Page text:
The impartial spectator is a type of high-level consciousness that transcends the ego (self-love). You can equate it to a'moral sense' [prajna-paramita in Buddhism], just like ‘vision’ is a visual sense and ‘hearing’ is a auditory sense. ‘Conscience’ is then derived from this moral sense:
These must be left to the decision of the man within the breast, the supposed impartial spectator, the great judge and arbiter of our conduct.
It is strange that this sentiment, which Providence undoubtedly intended to be the governing principle of human nature, should have been so unnoticed that it has not gotten a name in any language. The word ‘moral sense’ is very recently formed. It cannot yet be considered as part of the English tongue. The word ‘conscience’ does not immediately denote any moral faculty by which we approve or disapprove. Conscience supposes the existence of some such faculty.
Though this ‘moral sense’ is present in all humans..:
..it is not readily or so easily activated, because it is very often clouded by ego or self love (ahamkara in Sanskrit):
He soon identifies himself with the ideal man within the breast. He soon becomes himself the impartial spectator of his own situation... If he wants the impartial spectator to enter into the principles of his conduct he must humble the arrogance of his self-love..
The concept of impartial spectator is derived from David Hume..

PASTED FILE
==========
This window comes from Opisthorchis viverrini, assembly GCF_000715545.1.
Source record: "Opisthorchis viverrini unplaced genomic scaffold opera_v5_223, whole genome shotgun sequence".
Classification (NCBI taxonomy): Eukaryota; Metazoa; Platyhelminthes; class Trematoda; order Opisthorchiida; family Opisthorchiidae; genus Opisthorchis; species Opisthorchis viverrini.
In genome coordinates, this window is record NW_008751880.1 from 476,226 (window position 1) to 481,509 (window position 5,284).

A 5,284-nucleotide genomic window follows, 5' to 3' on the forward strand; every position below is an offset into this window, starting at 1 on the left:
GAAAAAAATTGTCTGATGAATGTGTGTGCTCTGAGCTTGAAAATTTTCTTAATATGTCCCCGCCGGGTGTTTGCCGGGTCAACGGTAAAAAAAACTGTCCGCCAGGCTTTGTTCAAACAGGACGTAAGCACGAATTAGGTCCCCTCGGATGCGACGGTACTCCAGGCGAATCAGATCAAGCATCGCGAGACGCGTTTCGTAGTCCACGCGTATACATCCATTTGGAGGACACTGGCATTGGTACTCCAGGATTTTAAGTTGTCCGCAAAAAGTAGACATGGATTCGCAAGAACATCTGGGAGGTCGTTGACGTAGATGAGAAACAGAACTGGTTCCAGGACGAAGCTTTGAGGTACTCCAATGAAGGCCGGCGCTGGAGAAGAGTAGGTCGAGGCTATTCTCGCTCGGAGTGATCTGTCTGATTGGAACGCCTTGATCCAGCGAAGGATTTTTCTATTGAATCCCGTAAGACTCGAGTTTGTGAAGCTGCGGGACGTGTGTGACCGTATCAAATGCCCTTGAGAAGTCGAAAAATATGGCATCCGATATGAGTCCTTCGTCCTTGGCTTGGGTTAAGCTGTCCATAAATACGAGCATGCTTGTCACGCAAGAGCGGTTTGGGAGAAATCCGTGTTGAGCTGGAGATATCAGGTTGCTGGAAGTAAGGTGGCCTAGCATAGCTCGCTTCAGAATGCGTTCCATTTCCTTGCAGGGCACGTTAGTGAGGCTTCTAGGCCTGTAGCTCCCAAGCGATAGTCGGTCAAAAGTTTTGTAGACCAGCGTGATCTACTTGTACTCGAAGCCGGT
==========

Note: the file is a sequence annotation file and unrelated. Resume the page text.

..though the Hindus defined it first, to be later developed by Buddhists, creating guidelines and practices to develop the moral sense.
An Arab man experiences injustice. By watching nationalist propaganda, his mind connects Western imperialism to the injustice. His strong feelings increase his ego enough to cloud his moral sense to become a terrorist and successfully attacks a Western target. The Western soldier sees this and his moral sense guides him to strike back at the terror camp. However, his ego forces him to rush the job and hit innocent people (collateral damage). Those victims suffer injustice and sees the moral duty to strike back. In all cases and without exception, the ego (self love) is the cause of the corruption of moral sentiments as it prevents the mind from putting itself in the situation of others (fellow feeling).
To Smith, this increase in self-love is most obviously brought up by the temptations of power and wealth:
However, it is also the great and most universal cause of the corruption of our moral sentiments. Moralists in all ages have complained that wealth and greatness are often regarded with the respect and admiration due only to wisdom and virtue, and that poverty and weakness is unjustly given the contempt due only to vice and folly. We desire to be respectable and to be respected. We dread to be contemptible and to be condemned.Theory of Moral Sentiments, Part 4
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